By CBS 2 Chicago Staff

CHICAGO (CBS) — Jacqueline Jackson, the wife of Rev. Jesse Jackson, is out of intensive care and heading home after her fight with COVID-19, according to a statement from the couple’s son, Jonathan Jackson.

Jonathan reported Friday afternoon that Jacqueline was leaving Northwestern Memorial Hospital and heading home.

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“Our family is grateful to God and the medical team that treated her and that is alloweing her body to continue to heal from the COVID-19 virus,” he said in a statement.

“The love that has been poured out to our family at this time of sickness and need from around the world has helped in our parent’s healing and for each of you who prayed and expressed concern we are grateful, even as we continue to express our love and concern for the millions of people who are victimized by the COVID-19 virus and its variants. We remain prayerful for all of those who are suffering as a result,” Jonathan said in the statement. “We urge all who have not yet been vaccinated for the COVID-19 virus to do so immediately.”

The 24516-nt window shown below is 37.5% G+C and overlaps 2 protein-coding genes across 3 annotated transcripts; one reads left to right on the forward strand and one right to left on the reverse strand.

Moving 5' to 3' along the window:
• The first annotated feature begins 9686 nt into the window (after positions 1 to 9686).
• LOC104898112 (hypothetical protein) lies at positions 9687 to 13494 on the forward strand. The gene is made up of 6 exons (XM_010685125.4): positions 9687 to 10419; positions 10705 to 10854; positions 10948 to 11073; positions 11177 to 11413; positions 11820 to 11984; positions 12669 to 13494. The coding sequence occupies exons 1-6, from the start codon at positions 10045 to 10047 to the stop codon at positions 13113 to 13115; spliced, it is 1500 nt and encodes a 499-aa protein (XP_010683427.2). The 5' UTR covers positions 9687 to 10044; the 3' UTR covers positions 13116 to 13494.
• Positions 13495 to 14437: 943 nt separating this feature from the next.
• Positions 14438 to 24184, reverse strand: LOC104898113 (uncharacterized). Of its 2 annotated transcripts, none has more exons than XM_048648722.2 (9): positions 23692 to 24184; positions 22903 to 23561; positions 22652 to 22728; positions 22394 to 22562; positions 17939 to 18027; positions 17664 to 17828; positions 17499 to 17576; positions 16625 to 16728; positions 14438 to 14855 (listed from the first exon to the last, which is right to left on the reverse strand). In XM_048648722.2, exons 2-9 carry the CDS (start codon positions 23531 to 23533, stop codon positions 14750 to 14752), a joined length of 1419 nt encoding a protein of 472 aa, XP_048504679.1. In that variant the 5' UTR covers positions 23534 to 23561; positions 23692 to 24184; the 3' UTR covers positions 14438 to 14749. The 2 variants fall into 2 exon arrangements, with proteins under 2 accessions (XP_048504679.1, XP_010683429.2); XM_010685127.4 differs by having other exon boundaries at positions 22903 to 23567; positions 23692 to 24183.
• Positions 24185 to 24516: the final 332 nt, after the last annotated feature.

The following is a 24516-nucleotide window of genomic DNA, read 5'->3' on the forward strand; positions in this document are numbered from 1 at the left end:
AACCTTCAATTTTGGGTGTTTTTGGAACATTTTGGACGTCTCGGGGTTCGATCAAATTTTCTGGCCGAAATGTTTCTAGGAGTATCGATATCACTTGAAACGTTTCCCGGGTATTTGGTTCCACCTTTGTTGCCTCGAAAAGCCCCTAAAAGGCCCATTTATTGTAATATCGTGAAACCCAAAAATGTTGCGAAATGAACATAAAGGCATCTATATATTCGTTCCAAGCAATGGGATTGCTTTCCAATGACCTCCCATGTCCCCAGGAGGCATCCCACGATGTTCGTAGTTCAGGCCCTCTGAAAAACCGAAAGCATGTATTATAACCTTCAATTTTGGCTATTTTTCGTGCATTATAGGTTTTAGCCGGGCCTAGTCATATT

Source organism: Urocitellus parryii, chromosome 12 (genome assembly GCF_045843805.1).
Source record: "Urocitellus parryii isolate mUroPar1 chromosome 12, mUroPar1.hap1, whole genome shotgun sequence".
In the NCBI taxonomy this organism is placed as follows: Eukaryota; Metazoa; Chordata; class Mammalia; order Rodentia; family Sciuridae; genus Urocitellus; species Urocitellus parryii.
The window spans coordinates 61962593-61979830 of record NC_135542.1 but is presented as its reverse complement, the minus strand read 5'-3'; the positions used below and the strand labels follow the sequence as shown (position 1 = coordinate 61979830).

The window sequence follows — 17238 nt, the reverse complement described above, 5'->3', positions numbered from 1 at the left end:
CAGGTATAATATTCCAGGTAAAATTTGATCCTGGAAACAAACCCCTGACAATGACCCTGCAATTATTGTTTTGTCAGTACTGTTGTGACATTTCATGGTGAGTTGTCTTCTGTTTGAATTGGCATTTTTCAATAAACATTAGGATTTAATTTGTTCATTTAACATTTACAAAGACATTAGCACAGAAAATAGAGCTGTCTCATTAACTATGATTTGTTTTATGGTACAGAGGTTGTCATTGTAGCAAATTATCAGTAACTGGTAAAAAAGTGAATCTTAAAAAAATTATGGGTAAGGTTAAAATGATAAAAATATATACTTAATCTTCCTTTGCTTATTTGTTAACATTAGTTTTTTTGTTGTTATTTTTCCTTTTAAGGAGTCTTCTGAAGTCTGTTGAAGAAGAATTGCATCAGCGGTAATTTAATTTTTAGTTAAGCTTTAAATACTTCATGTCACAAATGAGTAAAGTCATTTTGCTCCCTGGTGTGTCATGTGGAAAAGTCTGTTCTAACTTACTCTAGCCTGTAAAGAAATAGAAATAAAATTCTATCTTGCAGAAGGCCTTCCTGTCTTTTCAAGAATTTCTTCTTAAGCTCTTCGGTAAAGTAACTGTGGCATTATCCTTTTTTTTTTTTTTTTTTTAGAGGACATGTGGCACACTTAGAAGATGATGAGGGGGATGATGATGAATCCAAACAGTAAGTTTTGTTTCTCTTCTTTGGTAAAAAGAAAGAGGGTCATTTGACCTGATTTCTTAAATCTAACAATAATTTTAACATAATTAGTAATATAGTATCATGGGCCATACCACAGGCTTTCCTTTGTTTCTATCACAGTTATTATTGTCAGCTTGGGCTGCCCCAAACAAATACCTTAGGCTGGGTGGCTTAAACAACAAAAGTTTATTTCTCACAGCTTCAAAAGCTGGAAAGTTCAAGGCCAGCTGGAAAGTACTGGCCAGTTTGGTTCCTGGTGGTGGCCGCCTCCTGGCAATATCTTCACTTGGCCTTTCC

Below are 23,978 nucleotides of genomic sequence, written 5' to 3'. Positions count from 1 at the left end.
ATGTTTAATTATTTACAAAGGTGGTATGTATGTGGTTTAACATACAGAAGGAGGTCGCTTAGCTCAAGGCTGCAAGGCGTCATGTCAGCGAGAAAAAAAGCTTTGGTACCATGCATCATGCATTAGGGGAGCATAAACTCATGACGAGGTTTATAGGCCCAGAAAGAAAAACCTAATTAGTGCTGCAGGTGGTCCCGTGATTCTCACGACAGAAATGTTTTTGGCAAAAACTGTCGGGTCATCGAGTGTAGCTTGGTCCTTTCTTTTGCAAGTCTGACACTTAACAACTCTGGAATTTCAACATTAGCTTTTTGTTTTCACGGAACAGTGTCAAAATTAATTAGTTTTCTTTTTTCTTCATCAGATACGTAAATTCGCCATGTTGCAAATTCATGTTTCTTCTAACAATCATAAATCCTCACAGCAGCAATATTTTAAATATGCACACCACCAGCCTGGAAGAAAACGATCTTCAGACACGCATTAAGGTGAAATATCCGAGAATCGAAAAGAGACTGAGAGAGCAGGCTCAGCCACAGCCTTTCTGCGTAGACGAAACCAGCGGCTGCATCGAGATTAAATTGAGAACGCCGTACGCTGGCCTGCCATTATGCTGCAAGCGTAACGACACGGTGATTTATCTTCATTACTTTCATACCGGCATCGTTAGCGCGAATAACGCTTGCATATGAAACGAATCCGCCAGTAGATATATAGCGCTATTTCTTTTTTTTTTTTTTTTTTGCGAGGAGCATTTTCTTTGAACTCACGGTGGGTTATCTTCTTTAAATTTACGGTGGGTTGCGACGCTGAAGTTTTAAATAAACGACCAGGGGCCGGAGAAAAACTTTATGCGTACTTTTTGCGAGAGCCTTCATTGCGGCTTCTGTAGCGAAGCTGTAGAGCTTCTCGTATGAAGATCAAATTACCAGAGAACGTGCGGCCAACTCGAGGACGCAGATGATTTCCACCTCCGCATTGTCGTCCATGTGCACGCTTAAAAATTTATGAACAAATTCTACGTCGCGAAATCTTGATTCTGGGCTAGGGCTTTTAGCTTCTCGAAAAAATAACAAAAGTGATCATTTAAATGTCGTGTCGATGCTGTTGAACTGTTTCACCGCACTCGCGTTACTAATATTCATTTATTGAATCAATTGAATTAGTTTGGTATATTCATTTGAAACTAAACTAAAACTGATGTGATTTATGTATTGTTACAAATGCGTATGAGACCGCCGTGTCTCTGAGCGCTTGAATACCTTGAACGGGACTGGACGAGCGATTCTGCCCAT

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The Jackson family reported Thursday that Ms. Jackson remains at Northwestern Memorial Hospital. After leaving the ICU earlier in the week and returning to her regular hospital room, she has been able to breathe on her own for a few days without any supplemental oxygen.

The Rev. Jackson remains at the Shirley Ryan AbilityLab, where he is undergoing occupational and physical therapy. He too was diagnosed with COVID-19 late last month and was hospitalized at Northwestern, but he was moved to the rehab hospital as his symptoms began to abate, and his Parkinson’s disease, which was diagnosed years ago, had “become more in focus.”

Rev. Jackson and his wife were admitted to the hospital on Saturday, Aug. 21, , after both tested positive for the virus.

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Rev. Jackson, 79, was fully vaccinated, according to a representative for Roseland Community Hospital, where he received his first dose of the Pfizer vaccine on Jan. 8. At the time he got his first shot, Jackson held a news conference to encourage other elderly people to get their shots.

CBS 2 Chicago Staff